Latin Reading Club (6) - Catullus, Carmina 83 et 86

Cato

Consularis

  • Consularis

In poem 83, Catullus explains why Lesbia would curse him in front of her husband

Lesbia mi praesente viro mala plurima dicit:
....haec illi fatuo maxima laetitia est.
mule, nihil sentis? si nostri oblita taceret,
....sana esset: nunc quod gannit et obloquitur,
non solum meminit, sed (quae multo acrior est res)
....irata est. hoc est, uritur et loquitur.

In poem 86, Catullus gives a definition of beauty

Quintia formosa est multis. mihi candida, longa,
.....recta est: haec ego sic singula confiteor.
totum illud 'formosa' nego: nam nulla venustas,
.....nulla in tam magno est corpore mica salis.
Lesbia formosa est, quae cum pulcherrima tota est,
.....tum omnibus una omnis surripuit Veneres.

Poem 83 with clickable word look-up (UK Kent Univ., not Perseus)

Poem 86 with clickable word look-up (UK Kent Univ., not Perseus)

Side-by-side translations

mi = mihi
praesente viro - Ablative absolute; vir here means "husband".
fatuus, -a, -um - "foolish, idiotic"
Mulus, -i - "mule"
oblita - this participle takes the genitive nostri as an object.
ganno, -ere - "wail, yelp"
uro, -ere - "burn"

venustas, -atis - "charm, elegance"
mica, -ae - "grain, little bit"
omnibus - Add a word like mulieribus and take as abl. of separation.
omnis...Veneres - omnis is accusative plural (-is for -es). The plural Veneres was often used by love poets for the charms/graces of a woman.

Catullus really deserves another chance; after reading his 30-odd poems detailing his affair with Lesbia, you get a real sense of how tragic that love affair was for him. For now though, these two are obviously from the beginning of the romance, and offer some interesting details.

Just a few questions for thought:

irata and sana two lines earlier appear in the same position in the couplets; is there an effect here? How about the arrangement of the verbs in the final couplet?

What does Catullus mean by mica salis? Do you agree with his specific definition of formosa?

Habete ludum!
 

Iynx

Consularis

  • Consularis

What does Catullus mean by mica salis? Do you agree with his specific definition of formosa?

Literally mica salis = "a grain of salt", but here perhaps better translated"a bit of spice". Catullus is saying (if I understand him aright) that while Quintia, renowned for what others call beauty, may indeed be "a long cool woman in a white skin", she lacks certain things that Lesbia possesses, and without these cannot really be called fair.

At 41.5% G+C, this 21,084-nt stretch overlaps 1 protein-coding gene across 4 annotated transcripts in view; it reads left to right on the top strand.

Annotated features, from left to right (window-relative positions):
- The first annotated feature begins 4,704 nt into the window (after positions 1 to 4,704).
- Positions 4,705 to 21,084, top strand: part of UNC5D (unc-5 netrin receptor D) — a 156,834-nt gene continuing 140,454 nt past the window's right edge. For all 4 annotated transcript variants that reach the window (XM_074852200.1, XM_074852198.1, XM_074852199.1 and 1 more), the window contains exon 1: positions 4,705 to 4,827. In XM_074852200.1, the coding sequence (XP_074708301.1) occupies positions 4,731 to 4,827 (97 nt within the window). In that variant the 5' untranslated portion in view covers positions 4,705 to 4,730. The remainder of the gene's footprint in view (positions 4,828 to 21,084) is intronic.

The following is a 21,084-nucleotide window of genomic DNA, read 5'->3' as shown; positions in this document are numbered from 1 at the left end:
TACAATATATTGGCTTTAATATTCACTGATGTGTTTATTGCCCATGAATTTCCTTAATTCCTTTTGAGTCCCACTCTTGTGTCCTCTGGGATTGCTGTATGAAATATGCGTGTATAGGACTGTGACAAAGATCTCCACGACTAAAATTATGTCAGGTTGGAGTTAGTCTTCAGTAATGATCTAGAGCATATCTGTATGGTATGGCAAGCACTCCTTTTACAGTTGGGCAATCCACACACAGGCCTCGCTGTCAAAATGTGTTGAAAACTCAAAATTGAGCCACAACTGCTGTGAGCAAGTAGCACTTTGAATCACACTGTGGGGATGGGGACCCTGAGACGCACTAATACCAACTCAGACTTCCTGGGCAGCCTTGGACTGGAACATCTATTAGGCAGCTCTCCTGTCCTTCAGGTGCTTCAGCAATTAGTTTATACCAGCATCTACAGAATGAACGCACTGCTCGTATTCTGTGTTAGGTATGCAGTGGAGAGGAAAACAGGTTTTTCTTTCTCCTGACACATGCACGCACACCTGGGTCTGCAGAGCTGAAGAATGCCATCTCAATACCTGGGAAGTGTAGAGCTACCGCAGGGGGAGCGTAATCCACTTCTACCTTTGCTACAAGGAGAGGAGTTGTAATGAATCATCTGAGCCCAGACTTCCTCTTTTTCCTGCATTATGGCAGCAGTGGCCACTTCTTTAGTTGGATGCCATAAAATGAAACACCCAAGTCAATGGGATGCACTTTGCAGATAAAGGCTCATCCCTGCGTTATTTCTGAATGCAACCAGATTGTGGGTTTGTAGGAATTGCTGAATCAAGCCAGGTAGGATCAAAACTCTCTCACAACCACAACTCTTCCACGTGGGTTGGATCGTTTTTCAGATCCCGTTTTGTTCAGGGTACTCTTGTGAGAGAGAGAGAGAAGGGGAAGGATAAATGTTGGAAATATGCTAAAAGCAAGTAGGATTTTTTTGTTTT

Something in the way she moves?

The definition does not in fact seem very specific to me, but yes, I do agree; there is much more to feminine beauty than can (say) be shown in a posed photograph or painting, even a very good one.
 

Cato

Consularis

  • Consularis

Iynx dixit:
The definition does not in fact seem very specific to me, but yes, I do agree; there is much more to feminine beauty than can (say) be shown in a posed photograph or painting, even a very good one.
This poem always reminds me of Supreme Court Justice Potter Stewart's definition of obscenity: "I know it when I see it." You're right; Catullus is not being specific in his definition, and in fact goes out of his way to (1) eliminate potential equivalents, such as physical traits (which would be easy to agree on), and (2) offer a cryptic and subjective possibility by implying someone who is formosa needs mica salis - "a bit of salt".

Poems 83 and 86 are each a mere six lines; it would be a mistake to think of these as anything more than cute baubles. Still, they each present an interesting idea, and I think anyone reading them would agree that Catullus was--for better or worse--in love with Lesbia.
 
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